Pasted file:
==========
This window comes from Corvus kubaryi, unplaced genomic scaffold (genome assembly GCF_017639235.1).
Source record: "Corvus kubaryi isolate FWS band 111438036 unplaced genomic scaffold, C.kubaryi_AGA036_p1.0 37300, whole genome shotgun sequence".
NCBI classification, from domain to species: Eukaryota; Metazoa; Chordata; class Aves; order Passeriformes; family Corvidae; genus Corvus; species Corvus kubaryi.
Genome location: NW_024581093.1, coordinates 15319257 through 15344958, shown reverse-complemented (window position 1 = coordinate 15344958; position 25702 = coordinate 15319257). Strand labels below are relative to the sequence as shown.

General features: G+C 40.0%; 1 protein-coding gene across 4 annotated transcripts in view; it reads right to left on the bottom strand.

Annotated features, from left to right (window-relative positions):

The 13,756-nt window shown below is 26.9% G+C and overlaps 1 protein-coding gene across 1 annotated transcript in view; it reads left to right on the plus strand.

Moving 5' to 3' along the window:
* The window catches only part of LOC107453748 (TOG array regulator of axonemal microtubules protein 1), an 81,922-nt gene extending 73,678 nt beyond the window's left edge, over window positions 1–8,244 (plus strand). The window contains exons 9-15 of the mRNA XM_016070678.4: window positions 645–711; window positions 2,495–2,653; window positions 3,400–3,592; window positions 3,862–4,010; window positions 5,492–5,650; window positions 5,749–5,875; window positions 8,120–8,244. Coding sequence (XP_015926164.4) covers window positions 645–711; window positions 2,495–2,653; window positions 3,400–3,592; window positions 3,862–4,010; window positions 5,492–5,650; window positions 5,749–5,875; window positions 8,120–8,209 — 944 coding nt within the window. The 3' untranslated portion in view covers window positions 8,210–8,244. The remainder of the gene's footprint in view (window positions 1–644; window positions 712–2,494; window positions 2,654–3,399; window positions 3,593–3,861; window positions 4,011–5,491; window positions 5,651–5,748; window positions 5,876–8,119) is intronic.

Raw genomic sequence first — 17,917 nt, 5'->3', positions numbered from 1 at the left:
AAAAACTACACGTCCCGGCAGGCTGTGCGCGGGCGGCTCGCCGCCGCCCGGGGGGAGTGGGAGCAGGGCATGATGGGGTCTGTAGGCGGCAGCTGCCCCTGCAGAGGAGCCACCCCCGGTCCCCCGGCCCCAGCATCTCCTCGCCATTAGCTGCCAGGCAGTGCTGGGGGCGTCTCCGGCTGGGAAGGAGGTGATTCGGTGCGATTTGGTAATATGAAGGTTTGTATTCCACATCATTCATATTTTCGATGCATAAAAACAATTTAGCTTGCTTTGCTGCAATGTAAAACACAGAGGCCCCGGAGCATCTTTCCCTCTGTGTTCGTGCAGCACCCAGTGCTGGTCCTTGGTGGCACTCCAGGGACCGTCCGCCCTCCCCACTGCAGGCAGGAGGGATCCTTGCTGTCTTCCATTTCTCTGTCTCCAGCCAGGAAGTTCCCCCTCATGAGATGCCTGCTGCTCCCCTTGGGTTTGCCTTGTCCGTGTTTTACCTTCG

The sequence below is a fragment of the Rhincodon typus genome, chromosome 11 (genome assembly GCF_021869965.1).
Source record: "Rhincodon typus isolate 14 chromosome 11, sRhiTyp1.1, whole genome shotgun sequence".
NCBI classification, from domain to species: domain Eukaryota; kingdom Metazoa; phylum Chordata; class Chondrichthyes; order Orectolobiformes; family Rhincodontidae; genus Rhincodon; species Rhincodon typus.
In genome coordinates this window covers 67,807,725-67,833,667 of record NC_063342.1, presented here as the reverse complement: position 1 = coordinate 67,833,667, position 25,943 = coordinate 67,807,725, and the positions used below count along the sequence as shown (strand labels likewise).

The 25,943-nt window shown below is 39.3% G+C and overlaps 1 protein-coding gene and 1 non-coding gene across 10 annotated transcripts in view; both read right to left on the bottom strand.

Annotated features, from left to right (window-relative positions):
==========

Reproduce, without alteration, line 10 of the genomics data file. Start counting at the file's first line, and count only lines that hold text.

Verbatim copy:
Raw genomic sequence first — 17,917 nt, 5'->3', positions numbered from 1 at the left: